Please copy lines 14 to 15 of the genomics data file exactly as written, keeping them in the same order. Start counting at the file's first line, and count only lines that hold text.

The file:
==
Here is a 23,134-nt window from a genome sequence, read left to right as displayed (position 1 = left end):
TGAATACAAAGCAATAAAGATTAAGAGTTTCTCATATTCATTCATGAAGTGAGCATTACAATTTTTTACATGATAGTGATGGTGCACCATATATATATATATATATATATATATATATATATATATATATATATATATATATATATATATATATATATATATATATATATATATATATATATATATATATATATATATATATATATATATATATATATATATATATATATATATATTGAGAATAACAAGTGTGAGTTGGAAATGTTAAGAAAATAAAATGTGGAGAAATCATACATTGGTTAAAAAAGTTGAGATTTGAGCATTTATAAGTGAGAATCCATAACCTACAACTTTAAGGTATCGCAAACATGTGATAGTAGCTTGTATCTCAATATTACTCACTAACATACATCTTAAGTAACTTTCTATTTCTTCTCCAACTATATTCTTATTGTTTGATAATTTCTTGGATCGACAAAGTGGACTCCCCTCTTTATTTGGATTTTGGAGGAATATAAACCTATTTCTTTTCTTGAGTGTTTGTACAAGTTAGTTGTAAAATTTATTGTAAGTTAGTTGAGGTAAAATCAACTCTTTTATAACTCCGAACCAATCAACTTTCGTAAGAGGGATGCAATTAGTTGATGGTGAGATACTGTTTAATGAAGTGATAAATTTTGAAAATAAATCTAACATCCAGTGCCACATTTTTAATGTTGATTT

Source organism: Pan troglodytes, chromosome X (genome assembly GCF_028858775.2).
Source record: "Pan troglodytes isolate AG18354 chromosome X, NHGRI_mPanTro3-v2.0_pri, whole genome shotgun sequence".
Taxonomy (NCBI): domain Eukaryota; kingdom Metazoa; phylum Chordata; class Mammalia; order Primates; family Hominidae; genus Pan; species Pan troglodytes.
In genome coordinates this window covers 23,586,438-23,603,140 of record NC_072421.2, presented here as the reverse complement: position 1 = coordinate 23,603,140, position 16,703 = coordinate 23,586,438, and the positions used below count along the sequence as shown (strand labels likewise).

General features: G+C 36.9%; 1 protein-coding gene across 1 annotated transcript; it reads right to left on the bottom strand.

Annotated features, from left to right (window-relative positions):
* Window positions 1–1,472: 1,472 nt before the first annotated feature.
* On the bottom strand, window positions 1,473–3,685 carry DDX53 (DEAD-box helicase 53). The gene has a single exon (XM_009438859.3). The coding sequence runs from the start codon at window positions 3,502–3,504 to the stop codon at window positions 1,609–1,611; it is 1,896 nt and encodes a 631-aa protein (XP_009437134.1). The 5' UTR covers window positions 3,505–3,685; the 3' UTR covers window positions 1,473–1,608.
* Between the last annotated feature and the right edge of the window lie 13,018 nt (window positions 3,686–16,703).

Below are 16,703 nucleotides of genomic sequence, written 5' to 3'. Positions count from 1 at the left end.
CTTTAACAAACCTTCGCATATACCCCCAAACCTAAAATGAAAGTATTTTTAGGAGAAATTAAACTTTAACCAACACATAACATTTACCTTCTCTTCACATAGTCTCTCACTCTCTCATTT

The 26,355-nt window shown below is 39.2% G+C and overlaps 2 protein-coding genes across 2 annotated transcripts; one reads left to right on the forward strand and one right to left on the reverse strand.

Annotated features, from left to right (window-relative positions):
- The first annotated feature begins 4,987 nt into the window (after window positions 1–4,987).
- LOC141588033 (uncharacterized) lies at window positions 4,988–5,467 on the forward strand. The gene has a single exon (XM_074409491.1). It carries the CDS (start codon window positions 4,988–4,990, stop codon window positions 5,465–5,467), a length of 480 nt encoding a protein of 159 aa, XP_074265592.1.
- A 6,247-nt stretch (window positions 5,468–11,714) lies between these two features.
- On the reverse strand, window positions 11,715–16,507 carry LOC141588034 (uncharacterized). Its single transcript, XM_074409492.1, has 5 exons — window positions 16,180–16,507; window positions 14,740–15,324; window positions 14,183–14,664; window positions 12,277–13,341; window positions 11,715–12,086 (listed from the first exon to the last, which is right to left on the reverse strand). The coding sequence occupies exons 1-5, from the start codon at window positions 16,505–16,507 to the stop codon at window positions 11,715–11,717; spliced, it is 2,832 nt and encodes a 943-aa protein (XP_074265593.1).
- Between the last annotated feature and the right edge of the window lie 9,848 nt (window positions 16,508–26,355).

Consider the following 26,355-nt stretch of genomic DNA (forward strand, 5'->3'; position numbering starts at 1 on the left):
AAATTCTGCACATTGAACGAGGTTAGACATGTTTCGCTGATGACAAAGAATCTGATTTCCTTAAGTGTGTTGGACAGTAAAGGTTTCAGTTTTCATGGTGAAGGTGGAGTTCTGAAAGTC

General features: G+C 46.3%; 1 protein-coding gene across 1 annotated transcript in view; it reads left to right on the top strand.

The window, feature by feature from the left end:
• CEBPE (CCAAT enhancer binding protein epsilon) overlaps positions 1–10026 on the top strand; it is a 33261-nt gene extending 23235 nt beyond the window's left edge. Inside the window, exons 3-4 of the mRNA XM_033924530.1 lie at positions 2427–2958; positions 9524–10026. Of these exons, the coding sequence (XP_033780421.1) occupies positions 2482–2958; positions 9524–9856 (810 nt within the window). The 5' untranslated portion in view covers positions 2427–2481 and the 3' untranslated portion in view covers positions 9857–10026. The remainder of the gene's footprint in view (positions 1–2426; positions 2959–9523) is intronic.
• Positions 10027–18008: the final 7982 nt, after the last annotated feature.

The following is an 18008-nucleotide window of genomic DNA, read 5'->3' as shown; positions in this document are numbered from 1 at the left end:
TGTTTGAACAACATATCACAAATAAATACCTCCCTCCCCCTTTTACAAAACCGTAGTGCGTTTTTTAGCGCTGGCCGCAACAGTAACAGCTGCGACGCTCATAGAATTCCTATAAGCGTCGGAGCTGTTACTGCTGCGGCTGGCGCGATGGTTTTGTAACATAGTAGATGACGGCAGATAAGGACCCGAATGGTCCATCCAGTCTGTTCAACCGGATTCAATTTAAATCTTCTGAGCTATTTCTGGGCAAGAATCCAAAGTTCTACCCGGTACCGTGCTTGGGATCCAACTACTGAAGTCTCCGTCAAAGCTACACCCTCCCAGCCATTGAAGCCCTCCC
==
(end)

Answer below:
The 26,355-nt window shown below is 39.2% G+C and overlaps 2 protein-coding genes across 2 annotated transcripts; one reads left to right on the forward strand and one right to left on the reverse strand.

Annotated features, from left to right (window-relative positions):